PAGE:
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Endeavour journal, 14 January 1769 (Series 03.139)

Notes: Page header reads: 'Streights [sic] of La Maire'
Author: Banks, Joseph, Sir, 1743-1820
Date: 14 January 1769
Series title: Series 03: The Endeavour journal of Joseph Banks, 25 August 1768 - 12 July 1771
Frame numbers:
Transcript: 14. we found ourselves the third time drove out, wind SSW, Short sea and ship pitching most violently. The Captn stood into a bay just without Cape St Vincent and while the ship plyd off and on Dr Solander and myself went ashore in the boat and found many plants, about 100, tho we were not ashore above 4 hours; of these I may say every one was new and intirely different from what either of us had before seen. The countrey about this bay was in general flat, here is however good wood and water and vast plenty of fowl and in the cod of the bay a flat coverd with grass where much hay might be made. The bay itself is bad affording but little shelter for shipping and in many Parts of it the bottom rocky and foul. This however may be always known in these Countreys by the beds of Fucus Giganteus which constantly grow upon the rock and are not seen on sand or owse; they are of an immence lengh, we sounded upon them and had 14 fathom water; as they seem to make a very acute angle with the bottom in their situation on the water it is difficult to guess how long they may be, but probably they are not less than one half longer than the depth of the water, which gives their lengh to be 126 feet, a wonderfull lengh for a stalk not thicker than a mans thumb.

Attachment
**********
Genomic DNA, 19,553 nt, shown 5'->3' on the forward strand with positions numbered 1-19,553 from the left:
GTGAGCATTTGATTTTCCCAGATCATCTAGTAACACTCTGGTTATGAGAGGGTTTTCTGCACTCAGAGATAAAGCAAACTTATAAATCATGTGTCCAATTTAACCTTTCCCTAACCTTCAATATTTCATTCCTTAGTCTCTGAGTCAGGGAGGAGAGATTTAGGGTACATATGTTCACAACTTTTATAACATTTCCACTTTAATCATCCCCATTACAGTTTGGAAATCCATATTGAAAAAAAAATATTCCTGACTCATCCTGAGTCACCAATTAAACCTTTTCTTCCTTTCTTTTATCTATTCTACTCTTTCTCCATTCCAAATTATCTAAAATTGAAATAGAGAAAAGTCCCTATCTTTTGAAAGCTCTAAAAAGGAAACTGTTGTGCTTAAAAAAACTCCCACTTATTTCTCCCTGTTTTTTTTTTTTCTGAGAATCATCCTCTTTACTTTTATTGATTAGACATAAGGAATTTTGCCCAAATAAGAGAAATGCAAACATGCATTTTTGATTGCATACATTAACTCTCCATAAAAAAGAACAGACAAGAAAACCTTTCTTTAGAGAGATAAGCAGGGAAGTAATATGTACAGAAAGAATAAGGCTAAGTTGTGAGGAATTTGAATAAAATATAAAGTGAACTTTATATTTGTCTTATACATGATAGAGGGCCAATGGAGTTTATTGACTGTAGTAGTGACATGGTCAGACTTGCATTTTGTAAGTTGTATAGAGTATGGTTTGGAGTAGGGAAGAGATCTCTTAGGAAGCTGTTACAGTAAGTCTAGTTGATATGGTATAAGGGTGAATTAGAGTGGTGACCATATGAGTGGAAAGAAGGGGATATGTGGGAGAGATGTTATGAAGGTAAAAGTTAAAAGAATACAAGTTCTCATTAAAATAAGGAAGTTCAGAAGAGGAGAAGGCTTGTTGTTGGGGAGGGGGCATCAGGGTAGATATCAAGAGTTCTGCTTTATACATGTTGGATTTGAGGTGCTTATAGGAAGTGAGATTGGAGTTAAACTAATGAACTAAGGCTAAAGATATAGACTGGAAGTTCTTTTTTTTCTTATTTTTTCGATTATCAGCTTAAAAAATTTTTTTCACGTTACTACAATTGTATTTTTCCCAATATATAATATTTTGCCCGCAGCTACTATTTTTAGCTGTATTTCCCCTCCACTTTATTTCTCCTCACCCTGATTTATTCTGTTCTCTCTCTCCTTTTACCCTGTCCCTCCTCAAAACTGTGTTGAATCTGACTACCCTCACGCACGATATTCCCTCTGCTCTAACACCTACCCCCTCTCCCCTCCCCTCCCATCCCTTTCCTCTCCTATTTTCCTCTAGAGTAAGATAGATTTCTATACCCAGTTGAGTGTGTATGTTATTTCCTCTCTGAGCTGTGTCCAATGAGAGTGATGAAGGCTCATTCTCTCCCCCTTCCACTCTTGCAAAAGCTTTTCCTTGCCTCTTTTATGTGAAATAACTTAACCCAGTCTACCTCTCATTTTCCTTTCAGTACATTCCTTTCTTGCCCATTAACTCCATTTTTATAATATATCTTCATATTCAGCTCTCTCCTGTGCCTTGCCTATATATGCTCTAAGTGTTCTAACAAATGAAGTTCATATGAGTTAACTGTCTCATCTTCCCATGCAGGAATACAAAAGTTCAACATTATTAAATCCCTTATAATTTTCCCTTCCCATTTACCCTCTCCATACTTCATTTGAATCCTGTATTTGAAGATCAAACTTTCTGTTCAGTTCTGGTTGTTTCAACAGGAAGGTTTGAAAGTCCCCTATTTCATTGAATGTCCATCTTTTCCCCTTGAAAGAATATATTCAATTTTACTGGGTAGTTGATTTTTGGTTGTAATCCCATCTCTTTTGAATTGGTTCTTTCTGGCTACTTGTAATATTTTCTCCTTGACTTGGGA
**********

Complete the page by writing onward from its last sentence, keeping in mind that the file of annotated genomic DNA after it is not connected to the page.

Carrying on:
Among other things the bay affords there is plenty of winters bark, easy to be known by its broad leaf like a laurel of a light green colour and blueish underneath, the bark is easily stripd off with a bone or stick as ours are barkd in England; its virtues are so well known that I shall say little except that it may be us'd as a spice even in culinary matters and is found to be very wholesome. Here is also plenty of wild celery apium antescorbuticum, scurvy grass cardamine antescorbutica, both which are as pleasant to the taste as any herbs of the kind found in Europe and I beleive possess as much virtue in curing the scurvy.

The trees here are cheifly of one sort, a Kind of Birch Betula antarctica with very small leaves, it is a light white wood and cleaves very straight; sometimes the trees are 2 or 3 feet in diameter and run 30 or 40 feet in the bole; possibly they might in cases of nescessity supply topmasts. Here are also great plenty of cranberries both white and red, Arbutus rigida. Inhabitants I saw none but found their hutts in two places, once in a thick wood and again close by the beach; they are most unartificaly made, Conical but open on one side where was marks of fire so that probably the fire servd them instead of a door.